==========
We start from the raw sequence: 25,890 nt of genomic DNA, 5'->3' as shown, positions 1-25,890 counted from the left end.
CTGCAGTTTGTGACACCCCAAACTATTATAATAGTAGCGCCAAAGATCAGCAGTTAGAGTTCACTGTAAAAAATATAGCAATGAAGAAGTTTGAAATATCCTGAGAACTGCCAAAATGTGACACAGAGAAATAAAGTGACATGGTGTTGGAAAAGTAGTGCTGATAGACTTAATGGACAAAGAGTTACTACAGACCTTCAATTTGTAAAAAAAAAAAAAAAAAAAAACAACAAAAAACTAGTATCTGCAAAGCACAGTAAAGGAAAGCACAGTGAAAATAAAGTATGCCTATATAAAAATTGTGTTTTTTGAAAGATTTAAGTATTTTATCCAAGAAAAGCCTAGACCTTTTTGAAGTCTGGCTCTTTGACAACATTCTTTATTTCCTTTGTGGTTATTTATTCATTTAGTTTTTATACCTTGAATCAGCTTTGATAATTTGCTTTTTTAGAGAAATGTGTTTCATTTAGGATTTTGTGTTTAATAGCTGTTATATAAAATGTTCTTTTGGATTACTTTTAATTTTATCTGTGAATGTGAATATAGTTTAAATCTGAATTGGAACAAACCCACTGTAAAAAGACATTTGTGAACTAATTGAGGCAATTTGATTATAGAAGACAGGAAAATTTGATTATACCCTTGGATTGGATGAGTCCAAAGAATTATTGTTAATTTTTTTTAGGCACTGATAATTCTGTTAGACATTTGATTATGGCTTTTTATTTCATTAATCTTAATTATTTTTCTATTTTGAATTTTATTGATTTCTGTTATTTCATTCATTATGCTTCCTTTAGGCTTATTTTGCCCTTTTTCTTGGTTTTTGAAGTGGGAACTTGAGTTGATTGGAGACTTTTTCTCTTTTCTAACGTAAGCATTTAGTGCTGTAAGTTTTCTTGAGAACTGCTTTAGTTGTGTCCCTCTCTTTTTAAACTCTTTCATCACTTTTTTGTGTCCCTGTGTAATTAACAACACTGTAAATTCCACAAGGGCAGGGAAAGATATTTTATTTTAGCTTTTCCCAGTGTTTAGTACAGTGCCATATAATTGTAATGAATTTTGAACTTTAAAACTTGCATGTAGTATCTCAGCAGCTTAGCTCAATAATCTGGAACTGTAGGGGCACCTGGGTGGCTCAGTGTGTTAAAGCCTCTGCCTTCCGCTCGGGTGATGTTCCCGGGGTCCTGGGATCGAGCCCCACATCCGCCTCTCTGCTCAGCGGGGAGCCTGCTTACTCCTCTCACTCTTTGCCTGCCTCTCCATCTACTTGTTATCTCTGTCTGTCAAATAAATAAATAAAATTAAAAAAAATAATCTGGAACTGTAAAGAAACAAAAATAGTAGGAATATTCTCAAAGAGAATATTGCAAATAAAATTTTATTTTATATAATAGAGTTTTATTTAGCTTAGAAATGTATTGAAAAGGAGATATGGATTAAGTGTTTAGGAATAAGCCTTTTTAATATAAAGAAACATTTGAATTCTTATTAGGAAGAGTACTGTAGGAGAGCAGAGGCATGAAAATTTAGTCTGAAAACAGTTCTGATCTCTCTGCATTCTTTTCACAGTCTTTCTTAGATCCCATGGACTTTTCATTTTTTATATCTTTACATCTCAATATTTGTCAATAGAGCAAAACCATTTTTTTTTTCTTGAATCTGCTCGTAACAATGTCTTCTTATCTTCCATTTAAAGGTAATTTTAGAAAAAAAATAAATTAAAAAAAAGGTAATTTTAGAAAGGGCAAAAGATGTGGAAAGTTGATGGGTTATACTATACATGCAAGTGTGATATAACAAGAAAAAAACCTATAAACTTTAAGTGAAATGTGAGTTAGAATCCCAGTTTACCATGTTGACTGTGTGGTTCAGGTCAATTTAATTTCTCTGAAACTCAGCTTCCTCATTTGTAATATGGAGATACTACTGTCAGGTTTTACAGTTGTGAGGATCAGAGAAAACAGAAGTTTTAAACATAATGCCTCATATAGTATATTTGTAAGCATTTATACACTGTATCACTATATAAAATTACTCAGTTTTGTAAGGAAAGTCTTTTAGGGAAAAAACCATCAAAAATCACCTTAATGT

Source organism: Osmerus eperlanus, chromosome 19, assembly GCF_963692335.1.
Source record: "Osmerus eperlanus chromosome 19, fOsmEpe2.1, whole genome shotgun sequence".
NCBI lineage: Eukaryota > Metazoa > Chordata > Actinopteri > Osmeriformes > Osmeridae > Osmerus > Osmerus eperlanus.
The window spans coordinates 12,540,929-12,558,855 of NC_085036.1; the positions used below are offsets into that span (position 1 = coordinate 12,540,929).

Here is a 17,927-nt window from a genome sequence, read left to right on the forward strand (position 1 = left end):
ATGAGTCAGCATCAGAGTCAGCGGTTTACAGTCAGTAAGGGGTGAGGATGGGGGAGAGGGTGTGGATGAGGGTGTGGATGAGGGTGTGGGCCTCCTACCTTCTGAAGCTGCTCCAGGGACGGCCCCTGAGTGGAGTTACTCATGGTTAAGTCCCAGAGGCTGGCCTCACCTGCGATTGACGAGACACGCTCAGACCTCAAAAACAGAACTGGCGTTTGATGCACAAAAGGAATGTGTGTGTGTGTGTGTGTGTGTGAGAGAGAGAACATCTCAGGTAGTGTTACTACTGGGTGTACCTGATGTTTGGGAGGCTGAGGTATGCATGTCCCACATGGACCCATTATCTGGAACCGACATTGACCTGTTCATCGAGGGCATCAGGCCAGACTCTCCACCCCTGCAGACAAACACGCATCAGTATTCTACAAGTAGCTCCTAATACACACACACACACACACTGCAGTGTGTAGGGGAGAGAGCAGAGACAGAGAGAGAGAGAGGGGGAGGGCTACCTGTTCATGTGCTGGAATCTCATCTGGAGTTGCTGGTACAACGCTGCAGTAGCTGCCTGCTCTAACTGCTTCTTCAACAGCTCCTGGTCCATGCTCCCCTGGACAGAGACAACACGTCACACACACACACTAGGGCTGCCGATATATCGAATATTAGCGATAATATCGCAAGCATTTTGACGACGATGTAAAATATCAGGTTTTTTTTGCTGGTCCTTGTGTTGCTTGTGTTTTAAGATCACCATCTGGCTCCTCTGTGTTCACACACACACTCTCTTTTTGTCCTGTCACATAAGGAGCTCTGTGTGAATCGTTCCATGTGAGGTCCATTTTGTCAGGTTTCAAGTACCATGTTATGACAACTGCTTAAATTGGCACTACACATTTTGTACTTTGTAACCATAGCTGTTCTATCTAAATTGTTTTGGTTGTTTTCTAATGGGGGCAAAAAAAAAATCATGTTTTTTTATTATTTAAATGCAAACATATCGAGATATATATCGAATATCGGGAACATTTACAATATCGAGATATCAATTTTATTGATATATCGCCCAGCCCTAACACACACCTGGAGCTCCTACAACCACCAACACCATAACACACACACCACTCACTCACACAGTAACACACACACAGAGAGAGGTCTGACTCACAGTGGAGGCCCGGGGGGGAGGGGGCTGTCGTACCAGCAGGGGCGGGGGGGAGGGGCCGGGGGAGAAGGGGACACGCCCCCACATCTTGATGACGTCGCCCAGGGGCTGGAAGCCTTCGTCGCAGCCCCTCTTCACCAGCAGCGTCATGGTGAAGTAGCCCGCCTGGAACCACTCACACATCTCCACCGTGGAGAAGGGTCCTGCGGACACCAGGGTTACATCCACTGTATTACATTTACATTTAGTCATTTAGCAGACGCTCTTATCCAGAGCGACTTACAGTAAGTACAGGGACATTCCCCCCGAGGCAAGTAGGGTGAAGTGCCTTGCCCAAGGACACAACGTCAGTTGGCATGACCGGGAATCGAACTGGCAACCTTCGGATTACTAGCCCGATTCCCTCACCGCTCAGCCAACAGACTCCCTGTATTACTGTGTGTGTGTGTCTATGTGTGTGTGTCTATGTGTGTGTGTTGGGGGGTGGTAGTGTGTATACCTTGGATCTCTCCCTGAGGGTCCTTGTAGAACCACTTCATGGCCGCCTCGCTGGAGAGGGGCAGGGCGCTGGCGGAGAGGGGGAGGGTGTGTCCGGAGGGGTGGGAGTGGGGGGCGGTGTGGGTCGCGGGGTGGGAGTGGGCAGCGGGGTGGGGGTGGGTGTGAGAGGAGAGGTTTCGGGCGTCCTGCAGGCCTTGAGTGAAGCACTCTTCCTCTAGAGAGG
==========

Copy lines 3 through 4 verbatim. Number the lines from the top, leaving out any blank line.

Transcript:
Source organism: Osmerus eperlanus, chromosome 19, assembly GCF_963692335.1.
Source record: "Osmerus eperlanus chromosome 19, fOsmEpe2.1, whole genome shotgun sequence".